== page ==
Important trade developments recently have involved the WTO as to the ‘Bali Agreements,’ EU-Russia litigation, and threatened Russian litigation over U.S. trade sanctions. Also have had recent developments concerning U.S. anti-tax inversion rules and Chinese antitrust and corruption actions. Here are some specifics:
….. India is on the verge of ruining the ‘Bali Agreements’ and WTO negotiations stemming from the Doha Round. The new government objected to proposed new WTO provisions (concerning reducing customs restrictions) that would restrict, in India’s assessment, its extensive food subsidies. India argues that these subsidies are necessary to ensure sufficient supplies and food security in its domestic market. This is too bad. India was once a constructive force in trade negotiations in the WTO as well as a forceful participant in its dispute resolution system. “India and Trade Talks.” Financial Times (Sept. 25, 2014).
….. Two panels were established by the WTO to hear two trade disputes between the EU and Russia. Russia is contesting EU antidumping duties and the EU is contesting Russian agricultural import bans (pork, pigs). This dual-trade dispute is in addition to the EU – Russian dispute over the legality of EU trade sanctions imposed on Russia over the Ukraine. “Two Panels EU – Russia.” WTO News (July 22, 2014)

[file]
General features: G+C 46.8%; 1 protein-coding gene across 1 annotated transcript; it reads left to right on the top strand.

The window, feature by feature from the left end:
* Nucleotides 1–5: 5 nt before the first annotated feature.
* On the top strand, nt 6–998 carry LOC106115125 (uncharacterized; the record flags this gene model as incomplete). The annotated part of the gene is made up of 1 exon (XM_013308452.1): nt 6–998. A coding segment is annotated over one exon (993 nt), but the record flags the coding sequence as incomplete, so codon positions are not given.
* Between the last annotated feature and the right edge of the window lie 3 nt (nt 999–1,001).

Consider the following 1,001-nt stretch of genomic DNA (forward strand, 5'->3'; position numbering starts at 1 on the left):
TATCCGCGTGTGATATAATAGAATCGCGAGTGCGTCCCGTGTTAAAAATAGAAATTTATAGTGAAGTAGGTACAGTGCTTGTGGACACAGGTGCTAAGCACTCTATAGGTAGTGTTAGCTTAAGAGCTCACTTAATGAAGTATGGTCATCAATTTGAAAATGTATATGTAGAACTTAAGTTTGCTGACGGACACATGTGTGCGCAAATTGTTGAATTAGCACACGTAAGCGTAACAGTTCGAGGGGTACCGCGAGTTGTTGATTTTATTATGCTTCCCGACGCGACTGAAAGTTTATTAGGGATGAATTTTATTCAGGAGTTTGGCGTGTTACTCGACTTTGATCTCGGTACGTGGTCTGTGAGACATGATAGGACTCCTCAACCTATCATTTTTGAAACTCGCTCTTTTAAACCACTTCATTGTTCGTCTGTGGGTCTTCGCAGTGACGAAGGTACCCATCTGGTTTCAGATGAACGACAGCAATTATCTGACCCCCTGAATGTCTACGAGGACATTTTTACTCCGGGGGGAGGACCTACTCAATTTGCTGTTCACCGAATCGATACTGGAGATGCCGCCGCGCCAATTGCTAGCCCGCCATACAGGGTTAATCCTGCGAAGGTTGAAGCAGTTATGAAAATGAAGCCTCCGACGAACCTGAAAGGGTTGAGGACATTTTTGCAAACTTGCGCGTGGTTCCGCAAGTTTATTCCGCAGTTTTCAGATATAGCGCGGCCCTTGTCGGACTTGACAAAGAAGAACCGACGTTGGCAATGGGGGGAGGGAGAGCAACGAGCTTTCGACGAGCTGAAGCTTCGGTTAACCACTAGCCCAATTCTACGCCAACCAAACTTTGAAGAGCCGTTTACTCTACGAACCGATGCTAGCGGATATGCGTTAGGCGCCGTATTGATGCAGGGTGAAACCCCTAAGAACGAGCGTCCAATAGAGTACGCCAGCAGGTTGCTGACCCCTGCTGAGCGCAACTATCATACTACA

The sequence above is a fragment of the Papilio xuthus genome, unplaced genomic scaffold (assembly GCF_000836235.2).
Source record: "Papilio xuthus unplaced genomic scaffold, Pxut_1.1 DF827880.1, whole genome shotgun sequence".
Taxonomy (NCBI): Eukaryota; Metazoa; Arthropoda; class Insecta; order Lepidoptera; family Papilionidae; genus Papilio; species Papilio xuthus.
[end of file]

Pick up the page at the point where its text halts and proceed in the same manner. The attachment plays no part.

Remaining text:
….. U.S. Treasury Dept. action to restrict corporate tax inversions in cross-border mergers. Long overdue. Only the beginning to address this critical policy issue seriously. Guidelines issued pursuant to existing regulations. Relate to various issues such as internal loans and control between affiliated and subsidiary corporations. “Tax , Inversions and U.S. Corporations Abroad.” New York Times (Sept. 23, 2014).
….. Historical verdict under Antiterrorism Act (ATA). Foreign bank liable for its assistance in providing financing of terrorist organizations. “Terror Funding Litigation.” New York Times (Sept. 23, 2014).
….. China has aggressively used its antitrust law against multinationals in corruption probes. (Of course, the same can be said for the U.S.) The issue now becomes to what degree is antitrust law used as a pretext to protect its own firms and to create a new restriction on trade and investment. “China Fines GSK for Corruption $500 Million.” New York Times (Sept. 20, 2014).
….Russia may very well file an action (request consultations) in the WTO over U.S. trade sanctions. This would be the first time the ‘Security Exception’ (GATT Article XXI) would be tested. Hard case to win. But if Russia prevails this would throw the WTO legal system and the global trading system into complete havoc. “Russia and WTO Litigation Over U.S. Sanctions.” DK (Sept. 21, 2014).